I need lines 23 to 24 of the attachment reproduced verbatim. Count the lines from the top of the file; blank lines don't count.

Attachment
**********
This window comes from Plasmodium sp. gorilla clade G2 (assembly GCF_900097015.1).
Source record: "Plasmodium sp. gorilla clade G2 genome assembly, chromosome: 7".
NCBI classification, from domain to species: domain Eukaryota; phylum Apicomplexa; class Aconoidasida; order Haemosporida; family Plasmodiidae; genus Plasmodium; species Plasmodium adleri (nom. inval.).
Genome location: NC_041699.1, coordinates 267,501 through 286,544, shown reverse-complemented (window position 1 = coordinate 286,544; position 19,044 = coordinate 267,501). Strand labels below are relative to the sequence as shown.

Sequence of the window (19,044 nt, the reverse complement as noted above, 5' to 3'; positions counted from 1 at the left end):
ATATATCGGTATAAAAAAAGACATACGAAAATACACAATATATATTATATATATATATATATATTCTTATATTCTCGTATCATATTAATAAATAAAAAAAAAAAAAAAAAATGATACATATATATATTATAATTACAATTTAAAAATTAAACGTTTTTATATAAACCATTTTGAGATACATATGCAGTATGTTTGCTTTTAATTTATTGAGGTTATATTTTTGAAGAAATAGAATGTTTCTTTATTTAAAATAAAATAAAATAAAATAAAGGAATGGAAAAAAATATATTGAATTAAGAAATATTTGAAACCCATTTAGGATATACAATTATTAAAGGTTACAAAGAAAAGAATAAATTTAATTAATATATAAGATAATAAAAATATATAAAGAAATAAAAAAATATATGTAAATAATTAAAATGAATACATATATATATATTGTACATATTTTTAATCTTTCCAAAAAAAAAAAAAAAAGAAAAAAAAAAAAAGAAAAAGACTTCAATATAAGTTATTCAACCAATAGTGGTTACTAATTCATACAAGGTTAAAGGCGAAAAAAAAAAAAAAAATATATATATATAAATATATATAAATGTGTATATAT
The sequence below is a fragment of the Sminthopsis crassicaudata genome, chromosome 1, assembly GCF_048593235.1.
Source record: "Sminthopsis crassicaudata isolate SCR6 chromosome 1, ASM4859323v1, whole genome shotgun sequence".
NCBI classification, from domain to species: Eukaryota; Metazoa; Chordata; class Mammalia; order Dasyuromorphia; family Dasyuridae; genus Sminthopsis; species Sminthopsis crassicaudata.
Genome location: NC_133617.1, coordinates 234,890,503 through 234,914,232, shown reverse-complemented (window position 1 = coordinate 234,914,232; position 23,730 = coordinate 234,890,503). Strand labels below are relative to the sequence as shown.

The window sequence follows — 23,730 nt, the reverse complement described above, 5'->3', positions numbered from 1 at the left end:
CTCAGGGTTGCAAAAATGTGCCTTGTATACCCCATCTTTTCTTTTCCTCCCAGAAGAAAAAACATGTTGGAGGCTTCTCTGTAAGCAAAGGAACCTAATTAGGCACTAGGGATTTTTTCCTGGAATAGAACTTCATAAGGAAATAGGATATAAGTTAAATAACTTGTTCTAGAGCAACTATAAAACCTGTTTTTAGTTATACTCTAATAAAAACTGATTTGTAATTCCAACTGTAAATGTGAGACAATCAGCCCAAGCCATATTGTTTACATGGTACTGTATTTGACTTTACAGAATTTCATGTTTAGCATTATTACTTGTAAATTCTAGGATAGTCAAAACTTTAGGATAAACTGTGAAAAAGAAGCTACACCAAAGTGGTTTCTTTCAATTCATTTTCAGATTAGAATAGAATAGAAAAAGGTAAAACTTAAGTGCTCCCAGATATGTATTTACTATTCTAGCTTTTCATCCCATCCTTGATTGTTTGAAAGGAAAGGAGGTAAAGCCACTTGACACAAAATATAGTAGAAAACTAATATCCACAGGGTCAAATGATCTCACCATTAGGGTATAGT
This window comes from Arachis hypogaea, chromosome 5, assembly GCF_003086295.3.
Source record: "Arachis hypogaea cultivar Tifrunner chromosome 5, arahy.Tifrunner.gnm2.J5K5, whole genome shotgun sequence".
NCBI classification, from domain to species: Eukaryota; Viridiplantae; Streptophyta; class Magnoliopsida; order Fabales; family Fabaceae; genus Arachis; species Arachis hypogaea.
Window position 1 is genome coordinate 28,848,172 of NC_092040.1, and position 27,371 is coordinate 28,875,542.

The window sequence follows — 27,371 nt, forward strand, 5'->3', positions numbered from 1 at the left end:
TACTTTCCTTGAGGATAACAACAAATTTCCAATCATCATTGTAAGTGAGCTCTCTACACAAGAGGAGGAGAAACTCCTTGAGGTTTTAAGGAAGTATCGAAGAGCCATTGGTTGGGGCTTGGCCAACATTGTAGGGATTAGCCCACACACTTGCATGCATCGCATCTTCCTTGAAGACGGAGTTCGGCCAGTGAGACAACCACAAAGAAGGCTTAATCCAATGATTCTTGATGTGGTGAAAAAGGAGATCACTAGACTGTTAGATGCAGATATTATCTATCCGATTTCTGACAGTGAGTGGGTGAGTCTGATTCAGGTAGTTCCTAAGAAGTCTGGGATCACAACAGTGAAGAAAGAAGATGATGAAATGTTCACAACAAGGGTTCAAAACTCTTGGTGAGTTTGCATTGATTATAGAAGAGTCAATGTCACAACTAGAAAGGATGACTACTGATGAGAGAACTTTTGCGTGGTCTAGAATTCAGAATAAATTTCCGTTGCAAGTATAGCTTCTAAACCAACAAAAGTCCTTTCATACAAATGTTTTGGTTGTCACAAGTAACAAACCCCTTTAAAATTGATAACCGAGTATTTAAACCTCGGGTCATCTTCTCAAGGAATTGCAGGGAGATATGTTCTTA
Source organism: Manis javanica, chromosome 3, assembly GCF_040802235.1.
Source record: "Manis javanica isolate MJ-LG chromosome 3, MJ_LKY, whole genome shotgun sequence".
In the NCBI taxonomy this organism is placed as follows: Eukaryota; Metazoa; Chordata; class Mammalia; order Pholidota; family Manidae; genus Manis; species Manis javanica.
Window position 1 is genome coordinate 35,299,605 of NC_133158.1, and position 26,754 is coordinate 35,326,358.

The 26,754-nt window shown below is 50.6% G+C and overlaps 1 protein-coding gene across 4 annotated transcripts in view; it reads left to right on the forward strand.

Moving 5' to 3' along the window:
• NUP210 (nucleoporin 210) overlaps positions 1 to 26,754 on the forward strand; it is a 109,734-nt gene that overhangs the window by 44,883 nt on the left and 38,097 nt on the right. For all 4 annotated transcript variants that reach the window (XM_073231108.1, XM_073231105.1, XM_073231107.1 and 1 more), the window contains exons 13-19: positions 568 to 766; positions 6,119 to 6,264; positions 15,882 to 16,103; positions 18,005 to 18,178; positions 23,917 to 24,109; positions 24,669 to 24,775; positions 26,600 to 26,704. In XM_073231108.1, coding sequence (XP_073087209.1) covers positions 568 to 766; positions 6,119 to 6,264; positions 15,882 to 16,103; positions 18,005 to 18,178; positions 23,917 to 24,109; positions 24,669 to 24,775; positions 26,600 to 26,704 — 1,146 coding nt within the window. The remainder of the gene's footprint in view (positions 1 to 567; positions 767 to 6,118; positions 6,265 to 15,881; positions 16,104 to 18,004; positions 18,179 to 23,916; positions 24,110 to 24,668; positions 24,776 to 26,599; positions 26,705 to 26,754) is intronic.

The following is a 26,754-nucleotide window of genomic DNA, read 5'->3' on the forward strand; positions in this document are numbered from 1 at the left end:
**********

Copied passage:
The 26,754-nt window shown below is 50.6% G+C and overlaps 1 protein-coding gene across 4 annotated transcripts in view; it reads left to right on the forward strand.

Moving 5' to 3' along the window: